A workflow providing search for transcription factors acting in bovine elongation was developed. The model assumed that proteins sharing the same protein domains in closely related species had the same protein functionalities, even if they were differently regulated among species or involved in somewhat different pathways. Under this assumption, we merged the information on different mammalian species from different databases (literature and biology) and proposed 489 TF as potential participants of embryo proliferation and differentiation, with (i) a recall of 95% with regard to a biological gold standard defined in 2011 and (ii) an extension of more than 3 times the gold standard of TF detected so far in elongating tissues. The working capacity of the workflow was supported by the manual expertise of the biologists on the results. The workflow can serve as a new kind of bioinformatics tool to work on fused data sources and can thus be useful in studies of a wide range of biological processes.
doi:10.1186/1756-0381-5-12
PMCID: PMC3563503  PMID: 22931563
7.  pubmed2ensembl: A Resource for Mining the Biological Literature on Genes 
PLoS ONE  2011;6(9):e24716.
Background
The last two decades have witnessed a dramatic acceleration in the production of genomic sequence information and publication of biomedical articles. Despite the fact that genome sequence data and publications are two of the most heavily relied-upon sources of information for many biologists, very little effort has been made to systematically integrate data from genomic sequences directly with the biological literature. For a limited number of model organisms dedicated teams manually curate publications about genes; however for species with no such dedicated staff many thousands of articles are never mapped to genes or genomic regions.
Methodology/Principal Findings
To overcome the lack of integration between genomic data and biological literature, we have developed pubmed2ensembl (http://www.pubmed2ensembl.org), an extension to the BioMart system that links over 2,000,000 articles in PubMed to nearly 150,000 genes in Ensembl from 50 species. We use several sources of curated (e.g., Entrez Gene) and automatically generated (e.g., gene names extracted through text-mining on MEDLINE records) sources of gene-publication links, allowing users to filter and combine different data sources to suit their individual needs for information extraction and biological discovery. In addition to extending the Ensembl BioMart database to include published information on genes, we also implemented a scripting language for automated BioMart construction and a novel BioMart interface that allows text-based queries to be performed against PubMed and PubMed Central documents in conjunction with constraints on genomic features. Finally, we illustrate the potential of pubmed2ensembl through typical use cases that involve integrated queries across the biomedical literature and genomic data.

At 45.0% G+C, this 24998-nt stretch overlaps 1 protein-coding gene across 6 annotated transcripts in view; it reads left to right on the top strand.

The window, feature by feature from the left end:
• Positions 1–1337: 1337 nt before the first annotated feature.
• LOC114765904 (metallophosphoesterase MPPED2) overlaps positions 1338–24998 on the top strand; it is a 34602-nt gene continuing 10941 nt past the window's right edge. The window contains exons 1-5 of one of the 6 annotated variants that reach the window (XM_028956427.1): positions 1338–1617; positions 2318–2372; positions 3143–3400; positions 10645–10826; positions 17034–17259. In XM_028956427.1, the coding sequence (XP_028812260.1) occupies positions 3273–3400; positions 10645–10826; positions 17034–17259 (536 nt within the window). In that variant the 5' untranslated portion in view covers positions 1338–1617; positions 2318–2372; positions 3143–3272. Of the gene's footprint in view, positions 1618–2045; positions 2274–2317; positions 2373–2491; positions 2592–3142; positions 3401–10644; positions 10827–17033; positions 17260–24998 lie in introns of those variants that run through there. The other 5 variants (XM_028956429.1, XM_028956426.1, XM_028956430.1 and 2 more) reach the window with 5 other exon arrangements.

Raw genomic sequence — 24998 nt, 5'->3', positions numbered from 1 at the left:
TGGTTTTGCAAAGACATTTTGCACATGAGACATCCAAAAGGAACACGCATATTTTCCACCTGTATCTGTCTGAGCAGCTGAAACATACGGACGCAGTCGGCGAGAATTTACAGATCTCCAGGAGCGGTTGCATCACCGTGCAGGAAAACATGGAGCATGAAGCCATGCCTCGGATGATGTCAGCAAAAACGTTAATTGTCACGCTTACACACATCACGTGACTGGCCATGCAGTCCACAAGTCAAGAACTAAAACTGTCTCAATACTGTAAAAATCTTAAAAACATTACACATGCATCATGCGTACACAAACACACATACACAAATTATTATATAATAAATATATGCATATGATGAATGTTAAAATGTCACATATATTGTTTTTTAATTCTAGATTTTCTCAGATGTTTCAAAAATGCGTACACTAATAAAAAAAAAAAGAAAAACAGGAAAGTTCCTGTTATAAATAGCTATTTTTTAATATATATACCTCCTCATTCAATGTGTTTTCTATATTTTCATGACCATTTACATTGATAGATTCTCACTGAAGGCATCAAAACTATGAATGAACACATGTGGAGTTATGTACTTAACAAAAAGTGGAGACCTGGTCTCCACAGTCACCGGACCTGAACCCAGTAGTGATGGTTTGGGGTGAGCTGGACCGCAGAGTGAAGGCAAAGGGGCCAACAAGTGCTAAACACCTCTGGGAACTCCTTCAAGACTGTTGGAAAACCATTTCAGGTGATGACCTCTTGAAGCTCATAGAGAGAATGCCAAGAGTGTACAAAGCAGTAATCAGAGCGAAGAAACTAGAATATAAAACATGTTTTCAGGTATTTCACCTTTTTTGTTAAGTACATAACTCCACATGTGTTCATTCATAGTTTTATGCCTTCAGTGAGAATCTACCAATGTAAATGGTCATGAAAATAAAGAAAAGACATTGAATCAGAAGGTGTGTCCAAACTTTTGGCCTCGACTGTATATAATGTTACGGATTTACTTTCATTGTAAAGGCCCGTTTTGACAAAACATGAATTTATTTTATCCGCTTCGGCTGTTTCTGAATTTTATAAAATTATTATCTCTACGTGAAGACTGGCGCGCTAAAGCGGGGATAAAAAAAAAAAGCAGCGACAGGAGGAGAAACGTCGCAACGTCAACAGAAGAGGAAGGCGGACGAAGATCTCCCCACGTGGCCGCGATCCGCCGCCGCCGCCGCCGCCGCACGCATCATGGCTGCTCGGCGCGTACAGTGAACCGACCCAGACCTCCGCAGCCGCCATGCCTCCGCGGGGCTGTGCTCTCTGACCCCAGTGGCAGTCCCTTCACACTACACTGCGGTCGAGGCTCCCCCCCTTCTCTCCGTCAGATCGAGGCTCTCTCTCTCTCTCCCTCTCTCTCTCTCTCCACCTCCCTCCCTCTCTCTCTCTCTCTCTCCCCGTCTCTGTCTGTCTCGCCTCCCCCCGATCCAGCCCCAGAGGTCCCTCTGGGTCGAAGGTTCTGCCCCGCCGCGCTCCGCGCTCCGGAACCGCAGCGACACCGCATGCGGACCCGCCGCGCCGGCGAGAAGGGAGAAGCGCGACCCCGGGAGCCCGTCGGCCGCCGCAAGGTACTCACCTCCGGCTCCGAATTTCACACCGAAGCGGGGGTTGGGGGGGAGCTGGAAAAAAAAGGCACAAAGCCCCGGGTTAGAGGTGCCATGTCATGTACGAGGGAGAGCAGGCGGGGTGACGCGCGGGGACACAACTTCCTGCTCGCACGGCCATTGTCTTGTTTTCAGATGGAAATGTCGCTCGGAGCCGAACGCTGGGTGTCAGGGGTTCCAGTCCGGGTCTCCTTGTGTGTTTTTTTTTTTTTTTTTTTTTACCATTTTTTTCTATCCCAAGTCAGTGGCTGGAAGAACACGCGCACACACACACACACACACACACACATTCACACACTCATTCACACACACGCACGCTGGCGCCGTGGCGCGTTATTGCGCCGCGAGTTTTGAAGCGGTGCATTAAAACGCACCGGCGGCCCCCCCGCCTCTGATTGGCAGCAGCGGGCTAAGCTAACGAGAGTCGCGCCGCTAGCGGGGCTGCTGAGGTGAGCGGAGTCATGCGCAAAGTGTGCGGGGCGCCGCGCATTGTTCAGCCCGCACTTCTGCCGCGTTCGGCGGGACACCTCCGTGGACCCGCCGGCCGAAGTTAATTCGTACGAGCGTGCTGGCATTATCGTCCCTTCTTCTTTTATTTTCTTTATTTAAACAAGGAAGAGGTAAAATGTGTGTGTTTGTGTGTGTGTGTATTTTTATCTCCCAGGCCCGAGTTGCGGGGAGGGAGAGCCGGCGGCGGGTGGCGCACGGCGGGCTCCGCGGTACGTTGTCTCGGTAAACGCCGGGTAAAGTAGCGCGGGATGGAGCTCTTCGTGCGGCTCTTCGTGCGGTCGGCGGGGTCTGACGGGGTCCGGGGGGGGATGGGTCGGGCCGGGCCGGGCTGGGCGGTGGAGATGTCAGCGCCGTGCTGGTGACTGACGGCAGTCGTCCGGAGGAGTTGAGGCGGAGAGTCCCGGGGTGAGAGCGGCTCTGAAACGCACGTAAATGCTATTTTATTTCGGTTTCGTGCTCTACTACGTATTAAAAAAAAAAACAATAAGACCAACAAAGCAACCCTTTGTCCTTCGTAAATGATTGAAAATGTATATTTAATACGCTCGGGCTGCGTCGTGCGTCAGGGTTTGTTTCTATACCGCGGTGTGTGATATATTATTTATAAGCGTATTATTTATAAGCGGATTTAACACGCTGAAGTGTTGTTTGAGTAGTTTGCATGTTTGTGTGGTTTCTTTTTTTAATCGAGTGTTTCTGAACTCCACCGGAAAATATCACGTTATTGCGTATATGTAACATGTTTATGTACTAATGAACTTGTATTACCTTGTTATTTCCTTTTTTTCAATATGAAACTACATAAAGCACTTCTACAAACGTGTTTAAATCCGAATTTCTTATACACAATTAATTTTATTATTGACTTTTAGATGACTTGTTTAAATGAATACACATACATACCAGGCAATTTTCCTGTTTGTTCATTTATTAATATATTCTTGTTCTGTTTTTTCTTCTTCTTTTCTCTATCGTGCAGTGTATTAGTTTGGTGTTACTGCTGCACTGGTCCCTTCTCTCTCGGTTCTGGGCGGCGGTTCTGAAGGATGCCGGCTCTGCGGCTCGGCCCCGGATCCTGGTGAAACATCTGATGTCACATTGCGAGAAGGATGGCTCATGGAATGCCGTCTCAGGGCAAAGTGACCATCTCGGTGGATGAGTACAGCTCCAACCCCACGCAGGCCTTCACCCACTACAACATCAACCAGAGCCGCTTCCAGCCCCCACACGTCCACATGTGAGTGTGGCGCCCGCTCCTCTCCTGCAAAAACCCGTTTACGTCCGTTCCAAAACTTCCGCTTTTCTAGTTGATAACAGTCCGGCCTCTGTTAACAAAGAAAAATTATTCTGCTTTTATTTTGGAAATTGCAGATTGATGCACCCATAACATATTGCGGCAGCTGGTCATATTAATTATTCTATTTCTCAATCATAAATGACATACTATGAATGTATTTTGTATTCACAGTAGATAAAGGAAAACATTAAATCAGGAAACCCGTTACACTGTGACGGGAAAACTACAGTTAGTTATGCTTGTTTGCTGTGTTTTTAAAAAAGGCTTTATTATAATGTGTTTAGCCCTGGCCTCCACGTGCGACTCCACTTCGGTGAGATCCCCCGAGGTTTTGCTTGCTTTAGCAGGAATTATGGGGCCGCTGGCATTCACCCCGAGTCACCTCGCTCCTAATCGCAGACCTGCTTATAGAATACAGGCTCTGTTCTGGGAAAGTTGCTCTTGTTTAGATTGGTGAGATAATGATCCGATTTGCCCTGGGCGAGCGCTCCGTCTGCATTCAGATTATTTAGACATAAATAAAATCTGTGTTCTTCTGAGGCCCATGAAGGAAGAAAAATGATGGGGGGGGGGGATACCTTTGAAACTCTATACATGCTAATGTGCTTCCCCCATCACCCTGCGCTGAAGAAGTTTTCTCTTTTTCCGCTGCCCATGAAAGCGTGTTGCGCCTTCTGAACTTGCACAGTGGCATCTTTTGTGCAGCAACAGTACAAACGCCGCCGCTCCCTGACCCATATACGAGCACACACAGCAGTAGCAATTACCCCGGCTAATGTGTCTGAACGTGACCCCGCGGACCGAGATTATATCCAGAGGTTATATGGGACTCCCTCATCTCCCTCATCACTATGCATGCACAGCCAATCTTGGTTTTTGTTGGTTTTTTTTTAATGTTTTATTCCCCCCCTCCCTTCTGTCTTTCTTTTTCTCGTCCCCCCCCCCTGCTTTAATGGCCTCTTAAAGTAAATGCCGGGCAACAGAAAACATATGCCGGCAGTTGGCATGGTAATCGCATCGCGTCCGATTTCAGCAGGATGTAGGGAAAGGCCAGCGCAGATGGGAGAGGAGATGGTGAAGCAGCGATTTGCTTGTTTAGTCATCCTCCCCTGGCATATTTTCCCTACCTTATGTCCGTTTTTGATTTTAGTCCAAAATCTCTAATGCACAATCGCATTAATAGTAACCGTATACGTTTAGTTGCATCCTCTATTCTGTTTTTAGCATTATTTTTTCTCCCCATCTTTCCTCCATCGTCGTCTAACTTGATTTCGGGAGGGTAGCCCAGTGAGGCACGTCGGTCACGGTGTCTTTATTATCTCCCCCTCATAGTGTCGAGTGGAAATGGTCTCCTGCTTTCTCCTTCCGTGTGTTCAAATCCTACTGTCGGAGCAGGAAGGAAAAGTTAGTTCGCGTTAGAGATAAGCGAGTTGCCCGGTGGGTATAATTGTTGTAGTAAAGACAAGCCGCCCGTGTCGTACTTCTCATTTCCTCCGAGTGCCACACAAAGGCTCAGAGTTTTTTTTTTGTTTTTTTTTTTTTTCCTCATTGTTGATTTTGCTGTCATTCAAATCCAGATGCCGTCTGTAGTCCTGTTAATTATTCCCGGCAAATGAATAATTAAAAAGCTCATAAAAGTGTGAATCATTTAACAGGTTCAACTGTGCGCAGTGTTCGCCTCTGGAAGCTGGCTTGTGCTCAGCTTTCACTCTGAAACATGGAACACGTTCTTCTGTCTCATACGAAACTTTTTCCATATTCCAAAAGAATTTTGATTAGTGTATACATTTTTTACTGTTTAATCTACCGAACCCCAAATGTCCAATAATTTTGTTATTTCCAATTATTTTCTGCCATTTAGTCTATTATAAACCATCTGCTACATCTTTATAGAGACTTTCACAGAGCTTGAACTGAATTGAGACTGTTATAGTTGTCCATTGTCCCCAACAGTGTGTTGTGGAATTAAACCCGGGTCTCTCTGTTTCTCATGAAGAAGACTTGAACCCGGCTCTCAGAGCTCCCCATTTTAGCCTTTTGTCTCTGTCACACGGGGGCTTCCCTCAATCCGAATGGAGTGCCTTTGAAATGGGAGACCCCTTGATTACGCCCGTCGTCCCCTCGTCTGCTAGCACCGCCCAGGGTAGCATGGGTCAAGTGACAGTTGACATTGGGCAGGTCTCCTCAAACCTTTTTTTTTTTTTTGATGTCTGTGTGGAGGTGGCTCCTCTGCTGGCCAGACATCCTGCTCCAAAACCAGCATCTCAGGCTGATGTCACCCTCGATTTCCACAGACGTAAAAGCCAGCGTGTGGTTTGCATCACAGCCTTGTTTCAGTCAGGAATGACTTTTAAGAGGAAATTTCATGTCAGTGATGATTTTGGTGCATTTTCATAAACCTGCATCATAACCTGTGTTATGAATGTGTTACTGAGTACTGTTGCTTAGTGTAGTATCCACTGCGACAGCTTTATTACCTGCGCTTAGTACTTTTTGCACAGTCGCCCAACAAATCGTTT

Conclusion/Significance
By allowing biologists to find the relevant literature on specific genomic regions or sets of functionally related genes more easily, pubmed2ensembl offers a much-needed genome informatics inspired solution to accessing the ever-increasing biomedical literature.
doi:10.1371/journal.pone.0024716
PMCID: PMC3183000  PMID: 21980353
8.  The BioLexicon: a large-scale terminological resource for biomedical text mining 
BMC Bioinformatics  2011;12:397.
Background
Due to the rapidly expanding body of biomedical literature, biologists require increasingly sophisticated and efficient systems to help them to search for relevant information. Such systems should account for the multiple written variants used to represent biomedical concepts, and allow the user to search for specific pieces of knowledge (or events) involving these concepts, e.g., protein-protein interactions. Such functionality requires access to detailed information about words used in the biomedical literature. Existing databases and ontologies often have a specific focus and are oriented towards human use. Consequently, biological knowledge is dispersed amongst many resources, which often do not attempt to account for the large and frequently changing set of variants that appear in the literature. Additionally, such resources typically do not provide information about how terms relate to each other in texts to describe events.
Results